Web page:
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Fire Engulfs 27-Story Apartment Tower in London. Aired 12-1a ET

Aired June 14, 2017 - 00:00   ET


[23:59:52] OREN LIEBERMANN, CNN CORRESPONDENT: And it's the worst fear that people were trapped inside, that perhaps -- perhaps and it's impossible to know from where I stand -- perhaps there is some sort of safe haven inside that wasn't touched by the fire.

But again, all I see from this vantage point in the outside of the building that looks, only a little bit of it, but that looks normal, that looks unlike the rest of the building which is a deep dark brown, in many places all of the windows missing, and fire easily visible behind and inside those apartments.

ROSEMARY CHURCH, CNN ANCHOR: We can only hope. Oren Liebermann -- bringing us up to date on the situation there in London where it is 5:00 in the morning following this breaking news out of the United Kingdom, that massive fire we've been watching in West London, completely engulfed in flames there.

It is 27 stories high. We do not know at this point what the cause was. It is too early and we do not know how many people were evacuated.

I want to hand over now to my colleagues in Los Angeles -- Amara Walker and John Vause.

AMARA WALKER, CNN ANCHOR: All right. Thank you -- Rosemary. We'll pick up the continuing coverage from here?

Again I'm Amara Walker in Los Angeles.


We are covering that breaking news out of the U.K. A massive fire completely engulfing a 27-story apartment building in West London.

Police say they're evacuating a block of flats in Lancaster West Estate in North Kensington.

WALKER: About 200 firefighters are battling this right now. Police say two people are being treated for smoke inhalation. And they are waiting for updates on any further injuries. But witnesses say they've seen people jumping from the building.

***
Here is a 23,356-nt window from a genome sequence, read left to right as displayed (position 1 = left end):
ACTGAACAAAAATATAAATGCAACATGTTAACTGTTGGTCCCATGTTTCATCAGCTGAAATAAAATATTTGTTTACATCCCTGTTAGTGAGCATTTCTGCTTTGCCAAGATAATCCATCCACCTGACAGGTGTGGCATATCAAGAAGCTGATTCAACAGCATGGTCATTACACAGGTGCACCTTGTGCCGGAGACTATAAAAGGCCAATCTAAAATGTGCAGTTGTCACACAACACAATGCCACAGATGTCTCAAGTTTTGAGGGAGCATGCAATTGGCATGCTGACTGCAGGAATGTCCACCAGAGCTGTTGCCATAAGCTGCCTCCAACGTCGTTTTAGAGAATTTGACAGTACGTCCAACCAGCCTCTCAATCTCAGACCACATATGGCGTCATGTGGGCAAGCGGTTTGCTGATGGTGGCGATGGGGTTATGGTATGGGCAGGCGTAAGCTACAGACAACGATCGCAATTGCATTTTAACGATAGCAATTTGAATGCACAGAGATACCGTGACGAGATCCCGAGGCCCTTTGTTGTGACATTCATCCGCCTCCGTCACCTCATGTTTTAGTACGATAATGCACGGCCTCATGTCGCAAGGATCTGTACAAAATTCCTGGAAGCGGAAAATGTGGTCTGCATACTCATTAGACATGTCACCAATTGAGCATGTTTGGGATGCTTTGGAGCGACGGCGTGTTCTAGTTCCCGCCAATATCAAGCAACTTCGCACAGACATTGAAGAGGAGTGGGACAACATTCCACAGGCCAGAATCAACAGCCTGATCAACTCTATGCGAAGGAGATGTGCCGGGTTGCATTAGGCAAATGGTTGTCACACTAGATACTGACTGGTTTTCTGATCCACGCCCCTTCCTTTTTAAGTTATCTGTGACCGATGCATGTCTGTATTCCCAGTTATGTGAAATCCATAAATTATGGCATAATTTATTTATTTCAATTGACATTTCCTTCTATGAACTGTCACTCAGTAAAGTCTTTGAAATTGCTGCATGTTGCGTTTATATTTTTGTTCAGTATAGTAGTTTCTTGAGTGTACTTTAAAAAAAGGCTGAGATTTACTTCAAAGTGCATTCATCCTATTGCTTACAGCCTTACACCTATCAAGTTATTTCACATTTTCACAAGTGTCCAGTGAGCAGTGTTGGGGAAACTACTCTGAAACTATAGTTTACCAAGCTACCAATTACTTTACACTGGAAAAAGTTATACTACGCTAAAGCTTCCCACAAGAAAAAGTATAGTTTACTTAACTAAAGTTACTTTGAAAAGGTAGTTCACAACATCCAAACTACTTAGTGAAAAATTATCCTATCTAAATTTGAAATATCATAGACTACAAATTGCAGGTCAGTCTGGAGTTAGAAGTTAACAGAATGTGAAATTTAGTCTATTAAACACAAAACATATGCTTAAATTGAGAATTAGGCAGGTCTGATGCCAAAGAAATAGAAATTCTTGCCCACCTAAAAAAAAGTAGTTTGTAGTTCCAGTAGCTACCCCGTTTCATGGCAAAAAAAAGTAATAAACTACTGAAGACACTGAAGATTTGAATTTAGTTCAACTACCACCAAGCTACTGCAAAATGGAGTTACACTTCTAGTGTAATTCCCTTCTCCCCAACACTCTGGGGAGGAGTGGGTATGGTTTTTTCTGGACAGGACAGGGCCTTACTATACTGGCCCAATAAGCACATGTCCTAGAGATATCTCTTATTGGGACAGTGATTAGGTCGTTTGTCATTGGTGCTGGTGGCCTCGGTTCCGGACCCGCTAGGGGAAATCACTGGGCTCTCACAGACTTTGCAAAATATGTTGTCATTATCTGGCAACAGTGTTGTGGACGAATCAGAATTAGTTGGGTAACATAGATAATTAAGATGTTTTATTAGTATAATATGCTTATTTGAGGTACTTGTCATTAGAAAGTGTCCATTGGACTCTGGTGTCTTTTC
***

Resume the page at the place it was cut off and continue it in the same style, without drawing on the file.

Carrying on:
The fire broke out before day break when most people would have still been in bed. There is no word yet on what caused this fire.

Now earlier CNN spoke to eye witness Goran Karimi and he told us he saw people jumping from that burning building.


GORAN KARIMI, EYEWITNESS: The fire started in one side of the building. And then actually it spread very quickly. Within you know half an hour the side of -- it was just on fire. Now it has spread to the whole building. It's like it's just burning, just one ball of fire.

CHURCH: Now, at one point --

KARIMI: There is a lot of people in there.

CHURCH: Right. So how many people do you think are in there?

KARIMI: It's -- well, there are 124, 125 flats. So it could be a thousand people in there. And there are people actually jumping from windows. There are people shouting for help. It's really serious. I mean because it was late I'm guessing there was a lot of people sleeping. So basically this is a situation now.


VAUSE: One witness there saying that this building, 120 flats which means in his opinion it could be as many as a thousand people in that building at the time when the fire began.

One of the problems, of course, is that this is a 27-story tall building which is about 320 feet tall about 100 meters tall which presents a lot of challenges for firefighters, not least of all is evacuation.